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Joanna McFarland

— School is back in session and another “Uber for kids” startup has entered the San Diego market.

Kiddie Commute is a homegrown startup that last year began offering rideshare for kids in South County. The company, started by San Diego State University graduates Shan Cureton and Shawnie Lopez, conducts background checks and in-person interviews with its drivers, much like the multiple companies vying to be parents’ transporter of choice for their school-age children, many of whom are involved in multiple extracurricular activities and have parents who work long hours.

Zum posted job listings for San Diego drivers in August, although it’s not operating in the region yet. The Silicon Valley-based company, also founded in 2014, is in the Bay Area, Los Angeles and Orange County. Zum secured a $19 million Series B financing round in May, bringing its total VC haul to $26.8 million.

Shuddle started in 2014 after raising $12.2 million in venture capital but closed in 2016, saying it ran out of money.

The market these entrepreneurs are pursuing is sizeable.

In San Diego County, census data show more than 600,000 children are in the K-12 age range.

Hopskipdrive is the latest to enter the San Diego market. It was founded in Los Angeles by three women.

CEO Joanna McFarland, who began her career in investment banking and private equity, following business school at Stanford University transitioned into product management and business development in the technology sector.

“Along the way I had some kids, and I couldn’t get them anywhere,” she said.

She teamed up with Carolyn Yashari Becher and Janelle McGlothlin, mothers who were facing the same issues.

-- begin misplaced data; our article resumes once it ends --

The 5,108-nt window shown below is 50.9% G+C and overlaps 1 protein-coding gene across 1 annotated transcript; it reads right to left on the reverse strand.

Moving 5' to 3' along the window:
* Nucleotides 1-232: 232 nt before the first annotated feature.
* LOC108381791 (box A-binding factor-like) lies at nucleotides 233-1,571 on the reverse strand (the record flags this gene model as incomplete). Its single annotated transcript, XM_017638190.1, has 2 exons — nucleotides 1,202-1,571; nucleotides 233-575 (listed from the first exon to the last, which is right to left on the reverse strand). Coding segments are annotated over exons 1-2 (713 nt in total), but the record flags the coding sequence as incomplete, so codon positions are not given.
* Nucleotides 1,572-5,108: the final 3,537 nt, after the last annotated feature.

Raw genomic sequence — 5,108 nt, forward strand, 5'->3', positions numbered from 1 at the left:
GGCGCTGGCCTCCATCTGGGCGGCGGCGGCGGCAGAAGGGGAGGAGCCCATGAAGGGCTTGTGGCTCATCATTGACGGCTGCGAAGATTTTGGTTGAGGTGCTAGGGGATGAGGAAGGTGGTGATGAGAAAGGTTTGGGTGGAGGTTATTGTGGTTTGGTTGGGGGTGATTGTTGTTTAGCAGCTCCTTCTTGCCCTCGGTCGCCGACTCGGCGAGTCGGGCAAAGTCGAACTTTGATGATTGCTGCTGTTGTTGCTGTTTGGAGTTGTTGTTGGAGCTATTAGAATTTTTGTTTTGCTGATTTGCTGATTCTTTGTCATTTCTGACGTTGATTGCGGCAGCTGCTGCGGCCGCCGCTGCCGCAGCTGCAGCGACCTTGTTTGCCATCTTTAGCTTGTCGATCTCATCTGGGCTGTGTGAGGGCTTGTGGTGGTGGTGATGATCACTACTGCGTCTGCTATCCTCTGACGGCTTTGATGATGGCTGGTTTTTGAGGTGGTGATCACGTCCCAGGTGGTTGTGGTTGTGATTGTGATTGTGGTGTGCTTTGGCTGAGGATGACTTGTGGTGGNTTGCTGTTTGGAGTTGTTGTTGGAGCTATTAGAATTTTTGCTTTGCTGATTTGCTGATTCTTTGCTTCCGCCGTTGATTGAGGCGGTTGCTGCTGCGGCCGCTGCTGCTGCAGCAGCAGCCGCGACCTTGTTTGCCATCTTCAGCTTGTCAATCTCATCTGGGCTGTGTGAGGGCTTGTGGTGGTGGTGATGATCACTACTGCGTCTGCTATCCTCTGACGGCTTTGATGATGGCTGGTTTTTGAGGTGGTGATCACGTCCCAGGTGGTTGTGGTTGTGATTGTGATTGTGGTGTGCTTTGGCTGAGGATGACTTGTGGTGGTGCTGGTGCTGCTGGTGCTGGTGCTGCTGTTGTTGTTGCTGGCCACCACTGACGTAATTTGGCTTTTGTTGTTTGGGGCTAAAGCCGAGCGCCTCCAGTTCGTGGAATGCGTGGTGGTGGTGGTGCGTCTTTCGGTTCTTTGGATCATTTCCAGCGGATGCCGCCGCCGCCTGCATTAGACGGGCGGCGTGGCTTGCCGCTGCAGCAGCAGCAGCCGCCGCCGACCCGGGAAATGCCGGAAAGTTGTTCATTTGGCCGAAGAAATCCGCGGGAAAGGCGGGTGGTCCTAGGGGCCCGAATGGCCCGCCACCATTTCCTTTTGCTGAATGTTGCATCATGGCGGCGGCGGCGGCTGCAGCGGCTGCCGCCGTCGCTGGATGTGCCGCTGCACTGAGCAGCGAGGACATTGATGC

“Between us we have eight kids that go to five different schools and are in about 20 different after-school activities,” McFarland said.

The trio launched the company, which specializes in ride-sharing for children, in 2014. Hopskipdrive began serving San Diego County Aug. 22, adding the region to its existing service areas: Los Angeles, Orange County, San Francisco and Denver.

The venture-backed company has raised more than $20 million, including investments from venture firms Greycroft, Upfront Ventures and FirstMark Capital. Its latest round, of $7.4 million, was led by a strategic investor, Student Transportation Inc., one of the country’s largest school bus contractors.

McFarland said drivers with Hopskipdrive must be at least 23 years old, have at least five years of childcare experience and pass a 15-point inspection. The company meets with each prospective driver in person, and conducts background checks on candidates and requires any vehicle used to have also passed an inspection.

“We get far more (information) than most families do to vet a nanny or a babysitter,” McFarland said.

Hopskipdrive drivers have taken customers on more than 400,000 trips, she said.

Rides start at $16; carpool rides, with multiple families in one car, start at $7 per family.